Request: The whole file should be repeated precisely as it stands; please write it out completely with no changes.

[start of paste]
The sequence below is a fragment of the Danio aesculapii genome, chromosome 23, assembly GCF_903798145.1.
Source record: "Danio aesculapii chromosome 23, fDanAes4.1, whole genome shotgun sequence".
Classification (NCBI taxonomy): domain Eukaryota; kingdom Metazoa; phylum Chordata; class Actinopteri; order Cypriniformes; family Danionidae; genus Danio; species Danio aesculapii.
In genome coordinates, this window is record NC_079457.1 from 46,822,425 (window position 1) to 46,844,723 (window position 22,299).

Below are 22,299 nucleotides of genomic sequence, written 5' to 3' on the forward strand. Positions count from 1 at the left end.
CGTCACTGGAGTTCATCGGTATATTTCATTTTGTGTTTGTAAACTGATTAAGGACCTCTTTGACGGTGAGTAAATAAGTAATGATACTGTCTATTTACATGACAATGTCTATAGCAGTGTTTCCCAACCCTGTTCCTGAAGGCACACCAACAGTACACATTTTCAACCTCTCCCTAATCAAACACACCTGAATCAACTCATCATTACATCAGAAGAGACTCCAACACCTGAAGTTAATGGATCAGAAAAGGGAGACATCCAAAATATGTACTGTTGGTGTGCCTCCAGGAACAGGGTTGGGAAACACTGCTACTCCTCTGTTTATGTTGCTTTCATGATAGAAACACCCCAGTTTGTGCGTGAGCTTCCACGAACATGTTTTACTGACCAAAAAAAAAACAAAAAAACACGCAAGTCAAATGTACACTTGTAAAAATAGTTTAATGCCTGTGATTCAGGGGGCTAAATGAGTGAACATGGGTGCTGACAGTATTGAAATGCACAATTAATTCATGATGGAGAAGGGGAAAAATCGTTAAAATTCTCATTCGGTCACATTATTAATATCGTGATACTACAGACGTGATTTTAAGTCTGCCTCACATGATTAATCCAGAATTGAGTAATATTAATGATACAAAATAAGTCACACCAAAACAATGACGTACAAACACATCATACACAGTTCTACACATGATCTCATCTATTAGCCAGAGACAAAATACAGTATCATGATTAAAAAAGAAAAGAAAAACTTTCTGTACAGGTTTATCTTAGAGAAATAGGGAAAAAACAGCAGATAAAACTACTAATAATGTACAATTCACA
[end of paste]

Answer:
The sequence below is a fragment of the Danio aesculapii genome, chromosome 23, assembly GCF_903798145.1.
Source record: "Danio aesculapii chromosome 23, fDanAes4.1, whole genome shotgun sequence".
Classification (NCBI taxonomy): domain Eukaryota; kingdom Metazoa; phylum Chordata; class Actinopteri; order Cypriniformes; family Danionidae; genus Danio; species Danio aesculapii.
In genome coordinates, this window is record NC_079457.1 from 46,822,425 (window position 1) to 46,844,723 (window position 22,299).

Below are 22,299 nucleotides of genomic sequence, written 5' to 3' on the forward strand. Positions count from 1 at the left end.
CGTCACTGGAGTTCATCGGTATATTTCATTTTGTGTTTGTAAACTGATTAAGGACCTCTTTGACGGTGAGTAAATAAGTAATGATACTGTCTATTTACATGACAATGTCTATAGCAGTGTTTCCCAACCCTGTTCCTGAAGGCACACCAACAGTACACATTTTCAACCTCTCCCTAATCAAACACACCTGAATCAACTCATCATTACATCAGAAGAGACTCCAACACCTGAAGTTAATGGATCAGAAAAGGGAGACATCCAAAATATGTACTGTTGGTGTGCCTCCAGGAACAGGGTTGGGAAACACTGCTACTCCTCTGTTTATGTTGCTTTCATGATAGAAACACCCCAGTTTGTGCGTGAGCTTCCACGAACATGTTTTACTGACCAAAAAAAAAACAAAAAAACACGCAAGTCAAATGTACACTTGTAAAAATAGTTTAATGCCTGTGATTCAGGGGGCTAAATGAGTGAACATGGGTGCTGACAGTATTGAAATGCACAATTAATTCATGATGGAGAAGGGGAAAAATCGTTAAAATTCTCATTCGGTCACATTATTAATATCGTGATACTACAGACGTGATTTTAAGTCTGCCTCACATGATTAATCCAGAATTGAGTAATATTAATGATACAAAATAAGTCACACCAAAACAATGACGTACAAACACATCATACACAGTTCTACACATGATCTCATCTATTAGCCAGAGACAAAATACAGTATCATGATTAAAAAAGAAAAGAAAAACTTTCTGTACAGGTTTATCTTAGAGAAATAGGGAAAAAACAGCAGATAAAACTACTAATAATGTACAATTCACA